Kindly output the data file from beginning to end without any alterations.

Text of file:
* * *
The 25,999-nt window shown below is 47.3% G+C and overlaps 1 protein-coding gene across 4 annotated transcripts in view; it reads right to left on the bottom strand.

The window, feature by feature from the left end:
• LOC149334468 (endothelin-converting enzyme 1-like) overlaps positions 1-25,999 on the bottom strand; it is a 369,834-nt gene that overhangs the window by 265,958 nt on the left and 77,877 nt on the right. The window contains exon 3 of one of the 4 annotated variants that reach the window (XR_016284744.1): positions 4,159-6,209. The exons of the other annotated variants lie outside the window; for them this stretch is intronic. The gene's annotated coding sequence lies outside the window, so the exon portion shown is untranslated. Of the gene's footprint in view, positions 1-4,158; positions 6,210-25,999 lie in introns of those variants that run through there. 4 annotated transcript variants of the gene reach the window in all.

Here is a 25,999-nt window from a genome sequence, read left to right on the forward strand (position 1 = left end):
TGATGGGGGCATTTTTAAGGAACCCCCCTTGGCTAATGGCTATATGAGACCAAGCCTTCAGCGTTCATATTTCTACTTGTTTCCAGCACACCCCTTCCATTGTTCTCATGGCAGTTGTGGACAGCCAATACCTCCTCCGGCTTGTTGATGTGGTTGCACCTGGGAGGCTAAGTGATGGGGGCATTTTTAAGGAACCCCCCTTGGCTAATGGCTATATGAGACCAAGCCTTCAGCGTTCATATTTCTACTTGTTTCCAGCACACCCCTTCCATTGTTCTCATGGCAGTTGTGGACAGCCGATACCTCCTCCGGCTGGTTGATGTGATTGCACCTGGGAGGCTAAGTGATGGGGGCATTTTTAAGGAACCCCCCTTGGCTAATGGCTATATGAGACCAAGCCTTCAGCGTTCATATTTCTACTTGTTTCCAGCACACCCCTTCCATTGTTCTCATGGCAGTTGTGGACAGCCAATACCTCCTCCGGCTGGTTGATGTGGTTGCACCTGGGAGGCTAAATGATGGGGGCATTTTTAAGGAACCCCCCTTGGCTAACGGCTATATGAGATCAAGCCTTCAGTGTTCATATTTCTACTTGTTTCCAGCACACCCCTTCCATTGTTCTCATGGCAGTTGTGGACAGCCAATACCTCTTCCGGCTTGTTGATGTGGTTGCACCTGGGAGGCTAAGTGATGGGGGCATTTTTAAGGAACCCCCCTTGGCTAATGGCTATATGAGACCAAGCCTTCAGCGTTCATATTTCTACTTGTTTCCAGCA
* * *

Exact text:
The 25,999-nt window shown below is 47.3% G+C and overlaps 1 protein-coding gene across 4 annotated transcripts in view; it reads right to left on the bottom strand.

The window, feature by feature from the left end:
• LOC149334468 (endothelin-converting enzyme 1-like) overlaps positions 1-25,999 on the bottom strand; it is a 369,834-nt gene that overhangs the window by 265,958 nt on the left and 77,877 nt on the right. The window contains exon 3 of one of the 4 annotated variants that reach the window (XR_016284744.1): positions 4,159-6,209. The exons of the other annotated variants lie outside the window; for them this stretch is intronic. The gene's annotated coding sequence lies outside the window, so the exon portion shown is untranslated. Of the gene's footprint in view, positions 1-4,158; positions 6,210-25,999 lie in introns of those variants that run through there. 4 annotated transcript variants of the gene reach the window in all.

Here is a 25,999-nt window from a genome sequence, read left to right on the forward strand (position 1 = left end):
TGATGGGGGCATTTTTAAGGAACCCCCCTTGGCTAATGGCTATATGAGACCAAGCCTTCAGCGTTCATATTTCTACTTGTTTCCAGCACACCCCTTCCATTGTTCTCATGGCAGTTGTGGACAGCCAATACCTCCTCCGGCTTGTTGATGTGGTTGCACCTGGGAGGCTAAGTGATGGGGGCATTTTTAAGGAACCCCCCTTGGCTAATGGCTATATGAGACCAAGCCTTCAGCGTTCATATTTCTACTTGTTTCCAGCACACCCCTTCCATTGTTCTCATGGCAGTTGTGGACAGCCGATACCTCCTCCGGCTGGTTGATGTGATTGCACCTGGGAGGCTAAGTGATGGGGGCATTTTTAAGGAACCCCCCTTGGCTAATGGCTATATGAGACCAAGCCTTCAGCGTTCATATTTCTACTTGTTTCCAGCACACCCCTTCCATTGTTCTCATGGCAGTTGTGGACAGCCAATACCTCCTCCGGCTGGTTGATGTGGTTGCACCTGGGAGGCTAAATGATGGGGGCATTTTTAAGGAACCCCCCTTGGCTAACGGCTATATGAGATCAAGCCTTCAGTGTTCATATTTCTACTTGTTTCCAGCACACCCCTTCCATTGTTCTCATGGCAGTTGTGGACAGCCAATACCTCTTCCGGCTTGTTGATGTGGTTGCACCTGGGAGGCTAAGTGATGGGGGCATTTTTAAGGAACCCCCCTTGGCTAATGGCTATATGAGACCAAGCCTTCAGCGTTCATATTTCTACTTGTTTCCAGCA